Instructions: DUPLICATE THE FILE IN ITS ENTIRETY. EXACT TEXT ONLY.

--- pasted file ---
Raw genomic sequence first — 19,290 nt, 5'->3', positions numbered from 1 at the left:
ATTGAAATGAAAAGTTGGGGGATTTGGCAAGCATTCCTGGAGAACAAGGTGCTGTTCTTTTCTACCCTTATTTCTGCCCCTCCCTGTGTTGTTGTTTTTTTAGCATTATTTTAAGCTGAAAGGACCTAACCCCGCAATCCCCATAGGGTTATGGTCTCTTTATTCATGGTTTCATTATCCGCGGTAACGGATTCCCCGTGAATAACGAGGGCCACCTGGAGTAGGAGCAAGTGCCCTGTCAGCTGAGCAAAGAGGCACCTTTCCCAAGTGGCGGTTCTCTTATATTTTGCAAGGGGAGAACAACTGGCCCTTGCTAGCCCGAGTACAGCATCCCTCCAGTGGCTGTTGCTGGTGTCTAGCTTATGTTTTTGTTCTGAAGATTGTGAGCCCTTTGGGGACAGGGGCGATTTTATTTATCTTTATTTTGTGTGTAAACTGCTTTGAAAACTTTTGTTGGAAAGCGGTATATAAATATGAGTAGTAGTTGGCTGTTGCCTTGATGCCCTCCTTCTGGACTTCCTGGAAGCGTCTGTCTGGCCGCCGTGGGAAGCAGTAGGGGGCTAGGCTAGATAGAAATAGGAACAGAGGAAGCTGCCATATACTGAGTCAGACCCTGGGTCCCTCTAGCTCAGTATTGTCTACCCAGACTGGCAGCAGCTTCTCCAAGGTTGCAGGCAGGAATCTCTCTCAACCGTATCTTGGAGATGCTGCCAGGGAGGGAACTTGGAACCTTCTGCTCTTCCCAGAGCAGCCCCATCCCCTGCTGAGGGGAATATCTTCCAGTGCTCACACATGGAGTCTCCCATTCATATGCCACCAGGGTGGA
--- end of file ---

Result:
Raw genomic sequence first — 19,290 nt, 5'->3', positions numbered from 1 at the left:
ATTGAAATGAAAAGTTGGGGGATTTGGCAAGCATTCCTGGAGAACAAGGTGCTGTTCTTTTCTACCCTTATTTCTGCCCCTCCCTGTGTTGTTGTTTTTTTAGCATTATTTTAAGCTGAAAGGACCTAACCCCGCAATCCCCATAGGGTTATGGTCTCTTTATTCATGGTTTCATTATCCGCGGTAACGGATTCCCCGTGAATAACGAGGGCCACCTGGAGTAGGAGCAAGTGCCCTGTCAGCTGAGCAAAGAGGCACCTTTCCCAAGTGGCGGTTCTCTTATATTTTGCAAGGGGAGAACAACTGGCCCTTGCTAGCCCGAGTACAGCATCCCTCCAGTGGCTGTTGCTGGTGTCTAGCTTATGTTTTTGTTCTGAAGATTGTGAGCCCTTTGGGGACAGGGGCGATTTTATTTATCTTTATTTTGTGTGTAAACTGCTTTGAAAACTTTTGTTGGAAAGCGGTATATAAATATGAGTAGTAGTTGGCTGTTGCCTTGATGCCCTCCTTCTGGACTTCCTGGAAGCGTCTGTCTGGCCGCCGTGGGAAGCAGTAGGGGGCTAGGCTAGATAGAAATAGGAACAGAGGAAGCTGCCATATACTGAGTCAGACCCTGGGTCCCTCTAGCTCAGTATTGTCTACCCAGACTGGCAGCAGCTTCTCCAAGGTTGCAGGCAGGAATCTCTCTCAACCGTATCTTGGAGATGCTGCCAGGGAGGGAACTTGGAACCTTCTGCTCTTCCCAGAGCAGCCCCATCCCCTGCTGAGGGGAATATCTTCCAGTGCTCACACATGGAGTCTCCCATTCATATGCCACCAGGGTGGA